We continue to remember Howard Zinn with his longtime friend and co-author, Anthony Arnove. Listen to audio.
There was something about Howard’s fearlessness, his courage, his willingness to risk not just his academic position, but also his life, that marked him as special – untainted by the often corrupting privileges of class entitlement. Howard Zinn: A Public Intellectual Who Mattered by Henry Giroux (PDF).
What can I say about my friend Howard Zinn? I met Howard at Boston University, where I attended his classes in the mid-1970s. To this day, I can quote chapter and verse from his lectures. The man could be spellbinding in a gentle, whimsical way. Read more.
Howard Zinn was a generous friend, mesmerizing teacher and unparalleled storyteller. His vivid and detailed historical narratives captivated us as students, providing fresh vision and a sense of our own ability to make a difference. Read more.
But this was what made Zinn sui generis: a voracious intellect but, crucially, one deeply immersed in the world around him. He saw everyone as a source from which to learn, and it was this quality that made him such a brilliant historian. He was, in the truest sense of an overused phrase, a man of the people. Read more.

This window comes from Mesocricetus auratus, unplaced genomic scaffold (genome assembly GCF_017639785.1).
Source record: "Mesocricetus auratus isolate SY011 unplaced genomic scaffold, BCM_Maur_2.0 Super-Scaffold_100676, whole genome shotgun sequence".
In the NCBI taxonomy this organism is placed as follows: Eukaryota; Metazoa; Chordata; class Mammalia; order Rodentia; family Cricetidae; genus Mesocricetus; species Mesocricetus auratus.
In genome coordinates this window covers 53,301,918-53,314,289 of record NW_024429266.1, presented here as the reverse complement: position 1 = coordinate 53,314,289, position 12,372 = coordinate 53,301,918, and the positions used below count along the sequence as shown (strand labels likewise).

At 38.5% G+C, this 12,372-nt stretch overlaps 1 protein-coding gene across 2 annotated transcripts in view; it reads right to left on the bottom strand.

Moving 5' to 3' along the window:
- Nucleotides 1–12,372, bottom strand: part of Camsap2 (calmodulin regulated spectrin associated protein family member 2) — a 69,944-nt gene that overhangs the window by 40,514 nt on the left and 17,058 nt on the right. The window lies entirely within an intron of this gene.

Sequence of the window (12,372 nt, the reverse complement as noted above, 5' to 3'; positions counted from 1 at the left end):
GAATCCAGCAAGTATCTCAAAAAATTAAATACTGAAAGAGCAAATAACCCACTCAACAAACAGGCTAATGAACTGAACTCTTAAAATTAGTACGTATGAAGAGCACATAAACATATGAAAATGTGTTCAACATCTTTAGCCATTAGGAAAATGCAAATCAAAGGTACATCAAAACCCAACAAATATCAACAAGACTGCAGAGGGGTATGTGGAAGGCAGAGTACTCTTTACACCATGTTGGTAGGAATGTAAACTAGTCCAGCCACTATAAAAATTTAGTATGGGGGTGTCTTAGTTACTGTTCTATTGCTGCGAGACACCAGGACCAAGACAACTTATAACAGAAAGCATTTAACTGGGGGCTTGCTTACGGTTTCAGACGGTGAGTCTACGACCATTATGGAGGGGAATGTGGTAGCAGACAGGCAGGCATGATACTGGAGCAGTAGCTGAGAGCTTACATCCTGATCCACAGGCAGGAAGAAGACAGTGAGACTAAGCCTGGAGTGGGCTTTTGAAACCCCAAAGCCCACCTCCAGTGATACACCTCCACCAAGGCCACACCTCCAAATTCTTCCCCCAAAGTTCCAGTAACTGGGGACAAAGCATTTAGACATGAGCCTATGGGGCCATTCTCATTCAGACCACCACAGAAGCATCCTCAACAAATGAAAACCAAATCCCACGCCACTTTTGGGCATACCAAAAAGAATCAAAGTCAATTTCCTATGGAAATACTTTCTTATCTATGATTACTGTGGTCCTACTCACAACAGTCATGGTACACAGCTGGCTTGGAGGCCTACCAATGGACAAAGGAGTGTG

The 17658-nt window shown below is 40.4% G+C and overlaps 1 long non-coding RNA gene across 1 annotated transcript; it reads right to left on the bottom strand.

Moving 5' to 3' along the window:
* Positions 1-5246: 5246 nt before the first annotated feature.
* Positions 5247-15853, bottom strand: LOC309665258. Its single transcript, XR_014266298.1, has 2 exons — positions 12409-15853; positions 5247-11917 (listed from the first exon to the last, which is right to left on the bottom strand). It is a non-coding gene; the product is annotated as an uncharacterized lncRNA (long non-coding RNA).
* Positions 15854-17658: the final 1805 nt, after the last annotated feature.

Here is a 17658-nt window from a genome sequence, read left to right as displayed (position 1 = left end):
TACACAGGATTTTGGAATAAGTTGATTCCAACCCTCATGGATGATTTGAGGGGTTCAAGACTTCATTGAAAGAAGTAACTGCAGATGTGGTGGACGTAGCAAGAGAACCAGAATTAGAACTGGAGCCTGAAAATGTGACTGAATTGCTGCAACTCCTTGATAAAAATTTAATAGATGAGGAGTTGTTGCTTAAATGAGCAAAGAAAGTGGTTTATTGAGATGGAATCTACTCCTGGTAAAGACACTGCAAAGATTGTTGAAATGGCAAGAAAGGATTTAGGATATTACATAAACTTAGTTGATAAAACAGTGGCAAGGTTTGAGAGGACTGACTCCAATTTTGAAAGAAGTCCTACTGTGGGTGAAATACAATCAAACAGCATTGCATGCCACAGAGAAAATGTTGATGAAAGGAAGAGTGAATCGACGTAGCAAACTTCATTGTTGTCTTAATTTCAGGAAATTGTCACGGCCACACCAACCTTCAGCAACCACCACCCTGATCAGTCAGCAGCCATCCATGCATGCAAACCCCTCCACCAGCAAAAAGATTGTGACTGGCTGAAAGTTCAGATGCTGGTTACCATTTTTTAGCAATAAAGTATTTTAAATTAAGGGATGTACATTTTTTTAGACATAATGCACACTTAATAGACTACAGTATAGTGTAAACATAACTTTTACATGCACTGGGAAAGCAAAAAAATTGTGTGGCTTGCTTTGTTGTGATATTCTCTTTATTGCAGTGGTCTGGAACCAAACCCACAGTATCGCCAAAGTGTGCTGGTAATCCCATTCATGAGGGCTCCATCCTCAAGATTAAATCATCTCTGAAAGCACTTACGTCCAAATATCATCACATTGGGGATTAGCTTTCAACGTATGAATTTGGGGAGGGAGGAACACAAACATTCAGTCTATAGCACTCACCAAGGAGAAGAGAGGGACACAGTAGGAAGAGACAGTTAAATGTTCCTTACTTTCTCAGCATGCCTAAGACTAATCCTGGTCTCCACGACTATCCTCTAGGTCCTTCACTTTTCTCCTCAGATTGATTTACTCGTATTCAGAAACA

Tribute to Howard Zinn featuring Amy Goodman, Ralph Nader, Bernice Johnson Reagon, Dave Zirin, Marian Wright Edelman, Emma’s Revolution, Kristen Arant, Geoff Millard (IVAW), Rich Rubenstein, and more. View video.
On occasion someone makes such a significant contribution to the cause that the work speaks for itself and, assessed objectively, functions as a weapon in the class struggle. Such an occasion was the life and such a contribution was the work of Howard Zinn. Read more.